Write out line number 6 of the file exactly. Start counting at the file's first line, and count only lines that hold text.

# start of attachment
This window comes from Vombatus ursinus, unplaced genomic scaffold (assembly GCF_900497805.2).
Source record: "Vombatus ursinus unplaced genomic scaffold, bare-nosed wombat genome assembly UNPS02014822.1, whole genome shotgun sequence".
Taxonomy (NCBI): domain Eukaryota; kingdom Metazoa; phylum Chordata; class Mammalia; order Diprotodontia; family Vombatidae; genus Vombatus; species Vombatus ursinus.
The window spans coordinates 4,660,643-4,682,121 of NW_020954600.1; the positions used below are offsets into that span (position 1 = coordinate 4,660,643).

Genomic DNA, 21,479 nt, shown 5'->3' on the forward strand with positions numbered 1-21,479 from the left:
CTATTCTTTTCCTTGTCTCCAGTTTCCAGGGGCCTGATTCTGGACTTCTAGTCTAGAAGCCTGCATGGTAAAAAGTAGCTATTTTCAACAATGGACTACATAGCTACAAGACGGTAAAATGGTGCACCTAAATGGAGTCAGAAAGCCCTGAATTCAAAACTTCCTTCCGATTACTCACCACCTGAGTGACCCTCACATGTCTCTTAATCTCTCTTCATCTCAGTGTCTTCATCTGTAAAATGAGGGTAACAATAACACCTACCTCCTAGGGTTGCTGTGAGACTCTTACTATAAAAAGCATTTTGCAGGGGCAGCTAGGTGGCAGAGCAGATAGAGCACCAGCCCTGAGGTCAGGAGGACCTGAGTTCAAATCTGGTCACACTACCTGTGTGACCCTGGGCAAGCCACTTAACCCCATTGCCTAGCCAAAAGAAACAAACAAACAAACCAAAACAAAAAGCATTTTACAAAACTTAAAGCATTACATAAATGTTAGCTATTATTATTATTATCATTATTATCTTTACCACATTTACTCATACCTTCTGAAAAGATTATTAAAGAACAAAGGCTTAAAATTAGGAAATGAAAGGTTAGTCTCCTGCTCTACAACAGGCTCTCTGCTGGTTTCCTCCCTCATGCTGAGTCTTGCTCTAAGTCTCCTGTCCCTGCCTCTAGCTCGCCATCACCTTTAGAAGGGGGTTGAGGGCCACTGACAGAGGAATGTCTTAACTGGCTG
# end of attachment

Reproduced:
CTATTCTTTTCCTTGTCTCCAGTTTCCAGGGGCCTGATTCTGGACTTCTAGTCTAGAAGCCTGCATGGTAAAAAGTAGCTATTTTCAACAATGGACTACATAGCTACAAGACGGTAAAATGGTGCACCTAAATGGAGTCAGAAAGCCCTGAATTCAAAACTTCCTTCCGATTACTCACCACCTGAGTGACCCTCACATGTCTCTTAATCTCTCTTCATCTCAGTGTCTTCATCTGTAAAATGAGGGTAACAATAACACCTACCTCCTAGGGTTGCTGTGAGACTCTTACTATAAAAAGCATTTTGCAGGGGCAGCTAGGTGGCAGAGCAGATAGAGCACCAGCCCTGAGGTCAGGAGGACCTGAGTTCAAATCTGGTCACACTACCTGTGTGACCCTGGGCAAGCCACTTAACCCCATTGCCTAGCCAAAAGAAACAAACAAACAAACCAAAACAAAAAGCATTTTACAAAACTTAAAGCATTACATAAATGTTAGCTATTATTATTATTATCATTATTATCTTTACCACATTTACTCATACCTTCTGAAAAGATTATTAAAGAACAAAGGCTTAAAATTAGGAAATGAAAGGTTAGTCTCCTGCTCTACAACAGGCTCTCTGCTGGTTTCCTCCCTCATGCTGAGTCTTGCTCTAAGTCTCCTGTCCCTGCCTCTAGCTCGCCATCACCTTTAGAAGGGGGTTGAGGGCCACTGACAGAGGAATGTCTTAACTGGCTG